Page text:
Estate and Inheritance Taxes


The federal estate tax was enacted in 1916 to raise revenues. Its intent was also to reduce the concentration of wealth, thus increasing economic equality. In the absence of the estate tax, large amounts of capital income would escape taxation entirely. Inheritance taxes play a similar role. Estate taxes are based on the net value of the assets held by someone who dies. The tax is paid by the estate. In contrast, an inheritance tax is paid by the heirs. 

The estate tax is one of the most progressive elements of the federal tax system. Only the largest estates are subject to this tax. The tax does not apply to estates smaller than the exemption. In 2022, the exemption exceeds $12 million and effectively twice as much for surviving spouses.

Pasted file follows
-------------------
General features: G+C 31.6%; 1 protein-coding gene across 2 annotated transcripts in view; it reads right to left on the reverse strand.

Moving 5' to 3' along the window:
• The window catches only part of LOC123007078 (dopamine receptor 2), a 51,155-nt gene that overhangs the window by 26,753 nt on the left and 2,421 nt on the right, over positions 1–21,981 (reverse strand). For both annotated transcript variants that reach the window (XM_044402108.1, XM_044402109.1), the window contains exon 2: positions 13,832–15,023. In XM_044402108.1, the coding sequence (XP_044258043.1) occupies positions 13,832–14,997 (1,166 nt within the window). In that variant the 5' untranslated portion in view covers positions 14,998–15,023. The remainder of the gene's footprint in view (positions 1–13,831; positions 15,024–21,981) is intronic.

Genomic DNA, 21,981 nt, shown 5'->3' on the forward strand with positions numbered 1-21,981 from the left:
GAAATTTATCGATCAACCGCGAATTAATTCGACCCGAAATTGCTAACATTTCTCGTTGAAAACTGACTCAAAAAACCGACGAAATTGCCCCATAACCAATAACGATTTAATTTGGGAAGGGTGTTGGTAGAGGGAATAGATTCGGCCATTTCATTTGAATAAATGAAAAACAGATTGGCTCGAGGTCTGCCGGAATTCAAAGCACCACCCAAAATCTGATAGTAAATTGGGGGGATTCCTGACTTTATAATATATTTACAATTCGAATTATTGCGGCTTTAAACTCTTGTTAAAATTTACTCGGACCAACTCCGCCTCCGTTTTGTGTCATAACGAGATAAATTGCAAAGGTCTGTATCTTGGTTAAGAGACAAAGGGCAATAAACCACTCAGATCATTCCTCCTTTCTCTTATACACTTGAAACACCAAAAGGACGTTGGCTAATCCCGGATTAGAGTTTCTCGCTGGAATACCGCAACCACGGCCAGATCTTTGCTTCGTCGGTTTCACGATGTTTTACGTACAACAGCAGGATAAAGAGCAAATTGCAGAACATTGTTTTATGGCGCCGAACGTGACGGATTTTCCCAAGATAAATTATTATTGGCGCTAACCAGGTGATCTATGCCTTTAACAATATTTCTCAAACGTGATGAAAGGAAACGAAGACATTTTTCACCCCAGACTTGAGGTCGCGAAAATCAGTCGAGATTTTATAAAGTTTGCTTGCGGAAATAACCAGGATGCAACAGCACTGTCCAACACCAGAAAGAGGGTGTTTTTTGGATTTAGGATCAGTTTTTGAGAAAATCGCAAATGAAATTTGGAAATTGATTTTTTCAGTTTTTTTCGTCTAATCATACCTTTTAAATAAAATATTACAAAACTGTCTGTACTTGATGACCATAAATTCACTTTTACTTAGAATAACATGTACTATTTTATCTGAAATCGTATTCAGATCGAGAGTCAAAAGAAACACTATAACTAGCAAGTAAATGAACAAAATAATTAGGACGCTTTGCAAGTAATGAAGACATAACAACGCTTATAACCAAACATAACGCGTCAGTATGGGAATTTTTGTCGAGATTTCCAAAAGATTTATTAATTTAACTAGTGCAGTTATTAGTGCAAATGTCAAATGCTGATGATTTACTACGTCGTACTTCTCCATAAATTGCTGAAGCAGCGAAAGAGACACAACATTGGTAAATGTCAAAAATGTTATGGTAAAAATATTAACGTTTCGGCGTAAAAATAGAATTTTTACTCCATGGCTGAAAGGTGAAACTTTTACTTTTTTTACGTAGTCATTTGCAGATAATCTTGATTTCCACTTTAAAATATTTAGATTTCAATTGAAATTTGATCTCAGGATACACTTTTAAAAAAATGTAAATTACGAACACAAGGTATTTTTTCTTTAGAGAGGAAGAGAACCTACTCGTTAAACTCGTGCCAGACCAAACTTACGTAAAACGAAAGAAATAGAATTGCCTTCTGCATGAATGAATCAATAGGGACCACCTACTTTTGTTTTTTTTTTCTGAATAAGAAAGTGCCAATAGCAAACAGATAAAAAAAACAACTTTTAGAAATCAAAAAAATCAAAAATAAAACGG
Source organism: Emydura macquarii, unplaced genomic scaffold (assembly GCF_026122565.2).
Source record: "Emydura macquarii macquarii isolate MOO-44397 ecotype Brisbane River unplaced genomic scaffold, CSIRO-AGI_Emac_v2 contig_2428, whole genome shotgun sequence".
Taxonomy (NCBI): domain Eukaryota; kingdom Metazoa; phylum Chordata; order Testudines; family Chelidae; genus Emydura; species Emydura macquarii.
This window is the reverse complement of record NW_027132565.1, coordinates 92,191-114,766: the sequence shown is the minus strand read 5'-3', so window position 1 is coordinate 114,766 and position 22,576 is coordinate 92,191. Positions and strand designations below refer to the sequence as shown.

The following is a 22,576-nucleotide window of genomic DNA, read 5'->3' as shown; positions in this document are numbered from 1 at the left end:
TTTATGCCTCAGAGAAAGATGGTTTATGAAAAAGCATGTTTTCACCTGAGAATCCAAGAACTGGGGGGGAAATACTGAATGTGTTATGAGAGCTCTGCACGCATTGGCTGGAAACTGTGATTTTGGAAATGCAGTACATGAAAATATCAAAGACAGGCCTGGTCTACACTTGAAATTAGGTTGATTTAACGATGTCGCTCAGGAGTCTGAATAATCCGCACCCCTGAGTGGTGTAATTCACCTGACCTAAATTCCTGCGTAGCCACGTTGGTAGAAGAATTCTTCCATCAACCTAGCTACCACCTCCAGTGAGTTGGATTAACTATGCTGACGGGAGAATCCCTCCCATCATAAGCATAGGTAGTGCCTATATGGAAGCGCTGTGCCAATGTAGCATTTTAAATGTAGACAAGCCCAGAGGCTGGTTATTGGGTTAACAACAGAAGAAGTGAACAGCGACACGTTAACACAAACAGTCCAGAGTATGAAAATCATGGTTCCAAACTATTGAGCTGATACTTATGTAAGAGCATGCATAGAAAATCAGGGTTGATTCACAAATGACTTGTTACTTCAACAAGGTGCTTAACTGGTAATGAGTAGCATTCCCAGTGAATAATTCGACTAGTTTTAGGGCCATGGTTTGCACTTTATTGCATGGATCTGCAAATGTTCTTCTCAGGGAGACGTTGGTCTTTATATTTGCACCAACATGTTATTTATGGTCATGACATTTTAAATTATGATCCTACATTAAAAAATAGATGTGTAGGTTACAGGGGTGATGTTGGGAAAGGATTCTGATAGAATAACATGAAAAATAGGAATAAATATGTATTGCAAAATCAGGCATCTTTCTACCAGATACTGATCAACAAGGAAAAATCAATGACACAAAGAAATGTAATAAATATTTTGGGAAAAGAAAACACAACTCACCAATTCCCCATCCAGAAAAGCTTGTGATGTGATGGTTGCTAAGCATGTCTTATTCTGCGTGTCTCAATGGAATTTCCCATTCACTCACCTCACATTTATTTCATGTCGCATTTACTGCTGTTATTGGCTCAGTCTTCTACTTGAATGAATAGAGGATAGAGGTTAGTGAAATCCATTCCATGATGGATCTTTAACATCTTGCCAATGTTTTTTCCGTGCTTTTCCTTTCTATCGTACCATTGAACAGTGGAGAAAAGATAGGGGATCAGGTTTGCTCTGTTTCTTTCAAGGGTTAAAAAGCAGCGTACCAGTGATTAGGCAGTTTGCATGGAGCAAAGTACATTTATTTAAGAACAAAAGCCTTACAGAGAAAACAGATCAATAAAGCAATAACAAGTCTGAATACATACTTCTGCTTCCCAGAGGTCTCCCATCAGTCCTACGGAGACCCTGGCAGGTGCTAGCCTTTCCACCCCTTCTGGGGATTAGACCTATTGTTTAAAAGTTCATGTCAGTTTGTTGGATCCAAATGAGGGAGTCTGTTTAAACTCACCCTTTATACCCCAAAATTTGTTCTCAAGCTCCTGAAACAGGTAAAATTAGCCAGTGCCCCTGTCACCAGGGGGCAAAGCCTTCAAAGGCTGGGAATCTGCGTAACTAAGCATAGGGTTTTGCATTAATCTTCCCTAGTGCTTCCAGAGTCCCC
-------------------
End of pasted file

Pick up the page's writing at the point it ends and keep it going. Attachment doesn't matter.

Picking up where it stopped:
Another major relief feature within the estate tax context is a "step-up" basis. It exempts from taxation capital gains (increases in assets' value) accrued before the owner's death. Repeal of this rule was a part of many notable legislative packages in recent years but never made it into law. 

As an alternative to estate tax, policymakers could tax all inheritances as capital gains. Heirs would owe taxes on the amount by which the asset appreciated over time. 



Retention of estate and inheritance taxes

Policymakers should retain estate and inheritance taxes as important components of our tax structure. 

In the absence of an estate tax, capital gains should be indexed to inflation and taxed at death. 


Federal and state estate and inheritance taxes should affect only the largest transfers. 

Surviving spouses, domestic partners, and family farms and businesses should be protected from excessive burdens from estate and inheritance taxes. 

Heirs should have some protection against the need to liquidate assets to pay taxes.